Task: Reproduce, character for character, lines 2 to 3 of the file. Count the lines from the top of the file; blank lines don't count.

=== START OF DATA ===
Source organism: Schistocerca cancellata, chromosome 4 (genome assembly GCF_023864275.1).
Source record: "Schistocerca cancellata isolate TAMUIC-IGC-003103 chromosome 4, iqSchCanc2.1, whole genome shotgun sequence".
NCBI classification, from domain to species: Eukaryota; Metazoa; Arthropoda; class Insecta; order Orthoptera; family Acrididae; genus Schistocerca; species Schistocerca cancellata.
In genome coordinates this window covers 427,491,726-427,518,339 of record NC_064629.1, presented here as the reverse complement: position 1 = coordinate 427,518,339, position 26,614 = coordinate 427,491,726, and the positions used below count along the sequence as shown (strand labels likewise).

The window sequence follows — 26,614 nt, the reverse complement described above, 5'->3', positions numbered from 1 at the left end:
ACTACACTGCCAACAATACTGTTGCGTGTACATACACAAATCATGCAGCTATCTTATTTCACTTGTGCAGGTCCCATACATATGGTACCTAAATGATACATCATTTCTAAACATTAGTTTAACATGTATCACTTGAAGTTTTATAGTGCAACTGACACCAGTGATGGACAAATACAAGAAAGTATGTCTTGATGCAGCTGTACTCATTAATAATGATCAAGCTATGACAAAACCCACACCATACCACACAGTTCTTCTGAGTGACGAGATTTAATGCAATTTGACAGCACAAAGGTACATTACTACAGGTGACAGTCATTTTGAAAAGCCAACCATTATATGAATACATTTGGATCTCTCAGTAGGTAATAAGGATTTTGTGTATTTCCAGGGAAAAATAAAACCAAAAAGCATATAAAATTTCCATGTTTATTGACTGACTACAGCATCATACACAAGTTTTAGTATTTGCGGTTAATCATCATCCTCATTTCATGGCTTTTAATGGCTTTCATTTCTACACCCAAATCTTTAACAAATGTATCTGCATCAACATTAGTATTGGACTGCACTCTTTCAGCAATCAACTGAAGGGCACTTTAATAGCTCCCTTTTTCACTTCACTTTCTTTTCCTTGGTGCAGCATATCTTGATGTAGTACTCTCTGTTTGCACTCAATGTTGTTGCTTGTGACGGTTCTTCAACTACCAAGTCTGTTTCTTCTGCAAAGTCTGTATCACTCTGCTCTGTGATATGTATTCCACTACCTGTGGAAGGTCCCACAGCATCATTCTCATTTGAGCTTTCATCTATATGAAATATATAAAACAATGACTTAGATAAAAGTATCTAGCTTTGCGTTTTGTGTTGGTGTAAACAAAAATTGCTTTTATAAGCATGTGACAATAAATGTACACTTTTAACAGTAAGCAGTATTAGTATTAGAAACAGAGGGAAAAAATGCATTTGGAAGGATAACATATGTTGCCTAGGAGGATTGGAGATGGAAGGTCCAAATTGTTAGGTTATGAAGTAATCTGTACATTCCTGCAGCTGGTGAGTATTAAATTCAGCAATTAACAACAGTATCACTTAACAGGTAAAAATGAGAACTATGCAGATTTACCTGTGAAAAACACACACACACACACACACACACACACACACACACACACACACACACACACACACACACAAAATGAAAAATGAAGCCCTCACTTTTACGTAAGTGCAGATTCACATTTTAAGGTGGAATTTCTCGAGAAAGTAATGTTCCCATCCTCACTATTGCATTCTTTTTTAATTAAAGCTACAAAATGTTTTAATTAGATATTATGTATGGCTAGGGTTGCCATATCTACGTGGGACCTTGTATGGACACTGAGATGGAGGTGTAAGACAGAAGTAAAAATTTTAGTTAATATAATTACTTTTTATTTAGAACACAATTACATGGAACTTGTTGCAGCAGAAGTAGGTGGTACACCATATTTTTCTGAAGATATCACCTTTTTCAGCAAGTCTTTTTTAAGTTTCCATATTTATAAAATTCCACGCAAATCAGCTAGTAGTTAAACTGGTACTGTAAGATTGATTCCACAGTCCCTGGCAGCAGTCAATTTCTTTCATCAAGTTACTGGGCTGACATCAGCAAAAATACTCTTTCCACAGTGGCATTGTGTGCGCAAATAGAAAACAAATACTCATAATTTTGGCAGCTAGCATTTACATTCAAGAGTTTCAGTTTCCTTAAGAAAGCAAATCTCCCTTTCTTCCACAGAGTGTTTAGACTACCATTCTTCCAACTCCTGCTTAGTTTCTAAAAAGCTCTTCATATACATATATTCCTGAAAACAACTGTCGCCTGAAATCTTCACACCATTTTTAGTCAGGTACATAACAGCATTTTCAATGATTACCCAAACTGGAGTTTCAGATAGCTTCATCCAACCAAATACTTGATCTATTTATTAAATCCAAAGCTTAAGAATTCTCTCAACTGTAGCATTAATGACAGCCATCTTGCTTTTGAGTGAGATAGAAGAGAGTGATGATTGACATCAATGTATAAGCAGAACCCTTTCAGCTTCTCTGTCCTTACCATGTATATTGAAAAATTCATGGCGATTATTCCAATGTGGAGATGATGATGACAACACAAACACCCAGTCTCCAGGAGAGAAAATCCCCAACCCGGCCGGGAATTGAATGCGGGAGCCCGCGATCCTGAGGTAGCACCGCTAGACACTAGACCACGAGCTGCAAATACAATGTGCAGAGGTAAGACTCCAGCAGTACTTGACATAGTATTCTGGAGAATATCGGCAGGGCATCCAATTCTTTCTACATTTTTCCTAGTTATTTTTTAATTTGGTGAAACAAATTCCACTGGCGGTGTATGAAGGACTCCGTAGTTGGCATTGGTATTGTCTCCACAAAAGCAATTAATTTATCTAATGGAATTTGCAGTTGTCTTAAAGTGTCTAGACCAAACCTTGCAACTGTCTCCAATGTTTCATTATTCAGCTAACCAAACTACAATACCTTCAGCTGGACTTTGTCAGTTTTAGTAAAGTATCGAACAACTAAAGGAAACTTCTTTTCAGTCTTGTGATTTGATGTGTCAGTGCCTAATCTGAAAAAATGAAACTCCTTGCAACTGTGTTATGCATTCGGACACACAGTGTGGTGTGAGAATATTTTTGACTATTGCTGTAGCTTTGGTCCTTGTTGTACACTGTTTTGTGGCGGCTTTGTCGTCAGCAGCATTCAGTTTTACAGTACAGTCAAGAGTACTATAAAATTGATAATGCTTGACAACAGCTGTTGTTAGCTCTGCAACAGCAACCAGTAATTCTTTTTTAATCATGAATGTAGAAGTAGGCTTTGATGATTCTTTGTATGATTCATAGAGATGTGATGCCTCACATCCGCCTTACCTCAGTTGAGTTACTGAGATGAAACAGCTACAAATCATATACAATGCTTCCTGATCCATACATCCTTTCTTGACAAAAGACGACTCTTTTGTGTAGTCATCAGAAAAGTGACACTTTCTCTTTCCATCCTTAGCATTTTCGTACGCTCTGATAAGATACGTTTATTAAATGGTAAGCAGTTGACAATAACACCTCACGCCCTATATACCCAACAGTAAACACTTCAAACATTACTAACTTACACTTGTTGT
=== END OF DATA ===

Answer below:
Source record: "Schistocerca cancellata isolate TAMUIC-IGC-003103 chromosome 4, iqSchCanc2.1, whole genome shotgun sequence".
NCBI classification, from domain to species: Eukaryota; Metazoa; Arthropoda; class Insecta; order Orthoptera; family Acrididae; genus Schistocerca; species Schistocerca cancellata.